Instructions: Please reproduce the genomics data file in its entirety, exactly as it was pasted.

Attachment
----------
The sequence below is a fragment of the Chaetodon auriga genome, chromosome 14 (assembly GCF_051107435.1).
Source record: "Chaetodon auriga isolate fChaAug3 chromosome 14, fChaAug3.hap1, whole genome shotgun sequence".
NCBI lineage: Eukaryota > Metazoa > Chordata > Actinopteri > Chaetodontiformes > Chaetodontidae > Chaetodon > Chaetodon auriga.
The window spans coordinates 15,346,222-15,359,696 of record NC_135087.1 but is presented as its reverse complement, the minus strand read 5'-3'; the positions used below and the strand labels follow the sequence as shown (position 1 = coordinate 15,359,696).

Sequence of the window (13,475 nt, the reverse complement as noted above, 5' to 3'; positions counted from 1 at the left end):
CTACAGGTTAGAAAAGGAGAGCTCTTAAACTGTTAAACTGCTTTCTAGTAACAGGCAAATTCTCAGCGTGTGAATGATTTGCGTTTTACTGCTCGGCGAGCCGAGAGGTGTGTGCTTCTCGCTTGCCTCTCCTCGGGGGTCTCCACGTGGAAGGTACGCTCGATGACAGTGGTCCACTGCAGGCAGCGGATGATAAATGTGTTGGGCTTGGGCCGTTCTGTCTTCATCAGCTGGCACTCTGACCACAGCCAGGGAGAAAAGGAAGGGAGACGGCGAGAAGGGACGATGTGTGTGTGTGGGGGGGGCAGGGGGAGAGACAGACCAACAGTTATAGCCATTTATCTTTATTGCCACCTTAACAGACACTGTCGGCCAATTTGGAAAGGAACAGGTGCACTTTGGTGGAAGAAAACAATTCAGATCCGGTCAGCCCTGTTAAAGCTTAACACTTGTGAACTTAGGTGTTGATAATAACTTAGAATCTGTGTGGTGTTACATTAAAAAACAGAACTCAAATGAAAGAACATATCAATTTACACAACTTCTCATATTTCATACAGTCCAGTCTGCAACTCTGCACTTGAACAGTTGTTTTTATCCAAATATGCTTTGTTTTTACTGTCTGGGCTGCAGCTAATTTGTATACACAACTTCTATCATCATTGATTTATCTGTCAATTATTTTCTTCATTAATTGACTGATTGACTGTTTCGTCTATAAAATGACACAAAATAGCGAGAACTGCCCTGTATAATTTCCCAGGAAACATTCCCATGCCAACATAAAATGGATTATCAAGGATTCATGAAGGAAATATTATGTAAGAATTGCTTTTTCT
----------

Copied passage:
The sequence below is a fragment of the Chaetodon auriga genome, chromosome 14 (assembly GCF_051107435.1).
Source record: "Chaetodon auriga isolate fChaAug3 chromosome 14, fChaAug3.hap1, whole genome shotgun sequence".
NCBI lineage: Eukaryota > Metazoa > Chordata > Actinopteri > Chaetodontiformes > Chaetodontidae > Chaetodon > Chaetodon auriga.
The window spans coordinates 15,346,222-15,359,696 of record NC_135087.1 but is presented as its reverse complement, the minus strand read 5'-3'; the positions used below and the strand labels follow the sequence as shown (position 1 = coordinate 15,359,696).

Sequence of the window (13,475 nt, the reverse complement as noted above, 5' to 3'; positions counted from 1 at the left end):
CTACAGGTTAGAAAAGGAGAGCTCTTAAACTGTTAAACTGCTTTCTAGTAACAGGCAAATTCTCAGCGTGTGAATGATTTGCGTTTTACTGCTCGGCGAGCCGAGAGGTGTGTGCTTCTCGCTTGCCTCTCCTCGGGGGTCTCCACGTGGAAGGTACGCTCGATGACAGTGGTCCACTGCAGGCAGCGGATGATAAATGTGTTGGGCTTGGGCCGTTCTGTCTTCATCAGCTGGCACTCTGACCACAGCCAGGGAGAAAAGGAAGGGAGACGGCGAGAAGGGACGATGTGTGTGTGTGGGGGGGGCAGGGGGAGAGACAGACCAACAGTTATAGCCATTTATCTTTATTGCCACCTTAACAGACACTGTCGGCCAATTTGGAAAGGAACAGGTGCACTTTGGTGGAAGAAAACAATTCAGATCCGGTCAGCCCTGTTAAAGCTTAACACTTGTGAACTTAGGTGTTGATAATAACTTAGAATCTGTGTGGTGTTACATTAAAAAACAGAACTCAAATGAAAGAACATATCAATTTACACAACTTCTCATATTTCATACAGTCCAGTCTGCAACTCTGCACTTGAACAGTTGTTTTTATCCAAATATGCTTTGTTTTTACTGTCTGGGCTGCAGCTAATTTGTATACACAACTTCTATCATCATTGATTTATCTGTCAATTATTTTCTTCATTAATTGACTGATTGACTGTTTCGTCTATAAAATGACACAAAATAGCGAGAACTGCCCTGTATAATTTCCCAGGAAACATTCCCATGCCAACATAAAATGGATTATCAAGGATTCATGAAGGAAATATTATGTAAGAATTGCTTTTTCT